The unadjusted cumulative incidence method was used for the analysis of aGVHD using death without aGVHD as a competing risk. Fine and Gray multiple regression models using SNP, graft source (PB vs. BM), and conditioning intensity (reduced intensity [RI] vs. myeloablative [MA]), with pre-specified interaction terms (SNP x graft source) and (SNP x conditioning intensity) were built. A total of 187 patients (median [range] age: 45 [31–56] years; graft source: 94 BM, 93 PB) were included with a median follow up for survivors of 3 years. PB and BM groups were matched in all baseline characteristics as expected from the randomized design of BMT CTN-0201. Call rate was 100% and genotype distribution was in Hardy–Weinberg equilibrium (G/G: 92.5%, G/A: 7.5%; P = 0.99). We found no association between recipient TNF rs361525 and grade II-IV aGVHD in any of the tested models (Table 1, Fig. 1).

Table 1 Association between TNF rs361525 and grade II-IV aGVHD
Fig. 1

Association between TNF rs361525 and grade II-IV acute graft-versus-host disease (aGVHD). No association was found (hazard ratio: 0.79, 95% confidence interval: 0.34–1.80, P = 0.57)

In conclusion, the analysis of samples from a large randomized clinical trial did not reproduce the suggestive SNP/aGVHD association demonstrated in a recent meta-analysis of 6 studies. Our study is limited by research sample availability. Additionally, while excluding patients with active disease and those with HLA mismatch increased our population homogeneity, it further decreased the sample size. The G/A genotype was infrequent in the present study, resulting in a wide confidence interval for the hazard ratio. Non-reproducibility of our previous meta-analytic observation is consistent with studies demonstrating validation failure of most SNP associations with allo-HCT outcomes [11, 12]. Reasons for spurious genetic associations include, but are not limited to, small sample size, population stratification (especially ethnic differences between cases and controls), biased or inaccurate measurements of genetic variants, assessment of clinical phenotypes by individuals not blinded to the genetic information, and failure to adjust for multiple comparisons [13]. Unbiased genome-wide association analyses, clearly defined hypothesis-driven questions, confirmation in independent study populations, and incorporating mechanistic approaches are critical for the success of SNP studies associating variant alleles with complex clinical outcomes.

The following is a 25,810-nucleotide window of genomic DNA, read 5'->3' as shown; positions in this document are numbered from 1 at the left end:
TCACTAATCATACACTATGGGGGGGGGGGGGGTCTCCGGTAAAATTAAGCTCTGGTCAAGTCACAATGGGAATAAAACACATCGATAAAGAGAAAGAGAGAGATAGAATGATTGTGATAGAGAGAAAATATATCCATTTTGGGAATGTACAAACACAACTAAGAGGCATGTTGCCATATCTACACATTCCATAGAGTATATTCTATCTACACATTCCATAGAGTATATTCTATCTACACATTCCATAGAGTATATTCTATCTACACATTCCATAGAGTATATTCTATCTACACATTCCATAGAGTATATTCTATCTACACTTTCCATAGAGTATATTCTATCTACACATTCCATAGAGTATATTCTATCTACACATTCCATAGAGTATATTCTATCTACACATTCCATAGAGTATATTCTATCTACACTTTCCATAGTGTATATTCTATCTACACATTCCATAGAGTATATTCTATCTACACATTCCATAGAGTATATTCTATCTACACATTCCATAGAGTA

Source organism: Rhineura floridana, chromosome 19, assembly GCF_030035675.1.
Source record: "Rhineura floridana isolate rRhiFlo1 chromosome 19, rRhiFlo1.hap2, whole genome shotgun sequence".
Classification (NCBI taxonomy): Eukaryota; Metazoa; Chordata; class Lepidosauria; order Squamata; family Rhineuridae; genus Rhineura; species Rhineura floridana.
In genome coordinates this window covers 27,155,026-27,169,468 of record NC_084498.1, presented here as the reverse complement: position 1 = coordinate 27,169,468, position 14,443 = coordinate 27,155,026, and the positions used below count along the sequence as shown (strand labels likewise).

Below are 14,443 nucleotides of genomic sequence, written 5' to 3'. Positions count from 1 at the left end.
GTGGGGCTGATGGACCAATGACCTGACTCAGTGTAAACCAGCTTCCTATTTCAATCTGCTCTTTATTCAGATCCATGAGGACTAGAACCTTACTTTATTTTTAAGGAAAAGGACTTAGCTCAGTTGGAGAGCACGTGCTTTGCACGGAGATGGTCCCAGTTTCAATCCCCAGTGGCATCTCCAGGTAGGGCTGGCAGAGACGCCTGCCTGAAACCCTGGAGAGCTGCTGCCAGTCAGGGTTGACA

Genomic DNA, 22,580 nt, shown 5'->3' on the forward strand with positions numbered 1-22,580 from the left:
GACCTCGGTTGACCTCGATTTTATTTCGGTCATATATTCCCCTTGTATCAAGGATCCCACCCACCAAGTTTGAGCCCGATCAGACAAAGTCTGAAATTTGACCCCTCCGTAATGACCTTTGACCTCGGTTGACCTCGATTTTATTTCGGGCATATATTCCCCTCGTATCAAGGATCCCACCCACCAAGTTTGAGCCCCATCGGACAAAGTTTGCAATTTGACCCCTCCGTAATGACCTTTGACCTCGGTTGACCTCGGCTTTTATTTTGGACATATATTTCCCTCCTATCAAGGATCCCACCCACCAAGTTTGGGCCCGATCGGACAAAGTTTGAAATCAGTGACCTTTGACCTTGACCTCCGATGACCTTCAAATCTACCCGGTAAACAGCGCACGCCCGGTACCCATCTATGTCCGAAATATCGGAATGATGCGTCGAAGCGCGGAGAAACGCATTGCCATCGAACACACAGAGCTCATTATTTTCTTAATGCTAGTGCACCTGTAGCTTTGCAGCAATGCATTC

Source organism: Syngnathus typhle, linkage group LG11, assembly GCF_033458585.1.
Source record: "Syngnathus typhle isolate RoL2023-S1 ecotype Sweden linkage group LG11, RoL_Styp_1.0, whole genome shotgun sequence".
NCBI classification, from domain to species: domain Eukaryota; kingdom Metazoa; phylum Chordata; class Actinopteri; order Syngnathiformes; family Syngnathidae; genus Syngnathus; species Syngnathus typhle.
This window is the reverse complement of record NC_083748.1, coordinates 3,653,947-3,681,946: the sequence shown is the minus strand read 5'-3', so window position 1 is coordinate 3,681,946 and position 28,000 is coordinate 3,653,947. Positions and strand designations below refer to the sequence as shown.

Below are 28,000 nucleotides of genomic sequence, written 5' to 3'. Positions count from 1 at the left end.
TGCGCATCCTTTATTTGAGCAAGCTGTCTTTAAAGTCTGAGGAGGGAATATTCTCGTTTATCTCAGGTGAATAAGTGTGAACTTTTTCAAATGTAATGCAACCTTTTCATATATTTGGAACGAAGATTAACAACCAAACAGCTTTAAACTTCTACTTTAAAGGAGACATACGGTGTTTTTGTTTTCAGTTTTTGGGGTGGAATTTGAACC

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Support for the original trial was provided to the Blood and Marrow Transplant Clinical Trials Network by grant #U10HL069294 from the National Heart, Lung, and Blood Institute and the National Cancer Institute. The Department of the Navy, Office of Naval Research, and the National Marrow Donor Program also supported this study. Enrollment support was provided by DKMS Germany. Any views, opinions, findings, conclusions or recommendations expressed in this material are those of the author(s) and do not reflect the views or the official policy or position of the above mentioned parties.


This study was funded by a University of Minnesota Marrow on the Move Award to Armin Rashidi, and in part by NIH P30 CA77598 utilizing the Biospecimen Repository in the Translational Therapy Laboratory Shared Resource of the Masonic Cancer Center, University of Minnesota.

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Correspondence to Armin Rashidi.

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Rashidi, A., Shanley, R., Yohe, S.L. et al. Association between recipient TNF rs361525 and acute GVHD: results from analysis of BMT CTN-0201 samples. Bone Marrow Transplant 53, 1069–1071 (2018).